The Best Way to Beat Egg Whites

Beaten egg whites are an essential ingredient to light and fluffy desserts, cakes, soufflés and meringues. The success of these dishes depends on the correct beating of the egg whites so they form stiff peaks on top of dense, but light foam. It may sound easy, but there are a few steps to follow for best results.

  • Pick the right eggs. Most recipes are based on medium sized eggs. Eggs bring the best results when they are a few days old.
  • Take the eggs out of the fridge a couple of hours before use. The whites beat better and faster at room temperature because the proteins can expand better when lightly warmed.
  • Pick the right bowl. Use a glass or metal bowl to beat your whites. An unlined copper bowl is ideal but not always available. Avoid plastic bowls as they often contain residues of oil in their porous walls that would compromise your efforts. Make sure that your bowl is meticulously clean.
  • Separate the yolk. Use the hand method by cracking the egg and balancing the yolk between the shells while releasing the whites. Easier is the use of a store bought egg separator.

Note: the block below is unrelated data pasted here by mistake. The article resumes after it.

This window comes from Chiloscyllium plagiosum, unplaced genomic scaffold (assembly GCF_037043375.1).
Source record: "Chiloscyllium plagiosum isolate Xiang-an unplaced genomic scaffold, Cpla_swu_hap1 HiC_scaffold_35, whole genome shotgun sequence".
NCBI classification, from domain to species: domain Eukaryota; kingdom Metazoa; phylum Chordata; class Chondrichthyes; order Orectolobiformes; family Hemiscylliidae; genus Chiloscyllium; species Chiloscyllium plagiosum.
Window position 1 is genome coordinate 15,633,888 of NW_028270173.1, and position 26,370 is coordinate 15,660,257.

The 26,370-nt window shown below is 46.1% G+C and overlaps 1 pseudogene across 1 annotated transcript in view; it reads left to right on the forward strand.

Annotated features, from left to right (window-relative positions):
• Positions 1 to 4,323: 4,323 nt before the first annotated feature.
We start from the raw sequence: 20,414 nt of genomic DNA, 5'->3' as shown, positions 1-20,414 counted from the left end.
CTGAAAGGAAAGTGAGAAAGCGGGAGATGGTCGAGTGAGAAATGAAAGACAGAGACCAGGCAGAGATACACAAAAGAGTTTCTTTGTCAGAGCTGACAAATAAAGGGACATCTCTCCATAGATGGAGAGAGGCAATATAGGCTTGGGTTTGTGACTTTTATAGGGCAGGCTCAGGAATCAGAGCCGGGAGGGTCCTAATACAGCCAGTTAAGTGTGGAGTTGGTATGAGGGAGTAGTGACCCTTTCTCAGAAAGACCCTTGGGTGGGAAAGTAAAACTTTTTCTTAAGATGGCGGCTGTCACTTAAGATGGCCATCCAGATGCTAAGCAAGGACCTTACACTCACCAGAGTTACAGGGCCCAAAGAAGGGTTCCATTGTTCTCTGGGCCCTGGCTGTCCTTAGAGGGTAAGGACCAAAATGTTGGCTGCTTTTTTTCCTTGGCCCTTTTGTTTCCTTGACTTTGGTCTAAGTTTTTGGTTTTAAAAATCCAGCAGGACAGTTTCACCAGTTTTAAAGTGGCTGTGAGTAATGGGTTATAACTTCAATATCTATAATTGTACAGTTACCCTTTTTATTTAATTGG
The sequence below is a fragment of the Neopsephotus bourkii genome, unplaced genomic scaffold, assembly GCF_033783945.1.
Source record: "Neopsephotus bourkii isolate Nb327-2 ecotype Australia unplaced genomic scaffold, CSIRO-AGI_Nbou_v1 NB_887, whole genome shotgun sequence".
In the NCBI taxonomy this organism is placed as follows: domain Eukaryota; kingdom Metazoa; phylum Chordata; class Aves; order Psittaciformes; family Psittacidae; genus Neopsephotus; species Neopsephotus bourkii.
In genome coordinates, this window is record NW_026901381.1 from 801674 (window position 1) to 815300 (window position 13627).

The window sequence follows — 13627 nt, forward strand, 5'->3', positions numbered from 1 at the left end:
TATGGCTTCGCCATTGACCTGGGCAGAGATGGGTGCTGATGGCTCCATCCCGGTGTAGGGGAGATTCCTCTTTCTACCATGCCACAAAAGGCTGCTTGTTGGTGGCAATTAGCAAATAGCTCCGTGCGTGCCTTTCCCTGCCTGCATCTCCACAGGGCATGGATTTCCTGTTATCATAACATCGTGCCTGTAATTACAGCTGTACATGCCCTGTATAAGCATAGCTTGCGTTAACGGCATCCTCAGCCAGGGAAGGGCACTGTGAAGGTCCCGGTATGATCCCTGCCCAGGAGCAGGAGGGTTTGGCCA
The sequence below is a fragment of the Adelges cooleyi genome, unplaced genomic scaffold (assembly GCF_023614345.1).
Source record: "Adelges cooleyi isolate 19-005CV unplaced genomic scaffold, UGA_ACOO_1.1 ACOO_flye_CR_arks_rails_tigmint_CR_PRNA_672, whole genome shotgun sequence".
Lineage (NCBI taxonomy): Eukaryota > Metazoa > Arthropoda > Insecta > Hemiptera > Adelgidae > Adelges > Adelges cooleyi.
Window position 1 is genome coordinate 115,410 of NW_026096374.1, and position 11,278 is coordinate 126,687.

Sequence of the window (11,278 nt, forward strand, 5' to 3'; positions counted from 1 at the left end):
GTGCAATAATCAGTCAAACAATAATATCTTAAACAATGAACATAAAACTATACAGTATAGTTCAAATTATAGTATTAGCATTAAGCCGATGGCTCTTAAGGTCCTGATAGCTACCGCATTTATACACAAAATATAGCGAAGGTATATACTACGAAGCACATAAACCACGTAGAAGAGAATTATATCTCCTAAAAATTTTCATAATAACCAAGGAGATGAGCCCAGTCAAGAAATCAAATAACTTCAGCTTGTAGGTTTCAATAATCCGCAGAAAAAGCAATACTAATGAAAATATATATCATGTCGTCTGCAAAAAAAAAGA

Caution: no matter which technique is used, make sure that not a single drop of egg yolk falls into the egg white. The oils in it will sabotage the project and prevent the egg whites from stiffening up. Any contact with fat is deadly for your egg whites, so make sure that every utensil they get in touch with is super clean and dry. A good trick to avoid this is to separate the egg into a small cup before adding it to the bowl. This way, in case of an accident, only one egg is lost and not the whole batch. Add a pinch of salt and start beating. Always use an electric mixer. The salt aids in the stability of the foam as it reacts with the proteins and makes them more firm.

  • Firm them up. About halfway through the process a couple of drops of lemon juice or a tiny sprinkle of cream of tartar also aids in the stability.
  • Do not overbeat. The egg whites are done when you can cut through them with a knife and a line remains or when removing the mixer perky peaks should appear.




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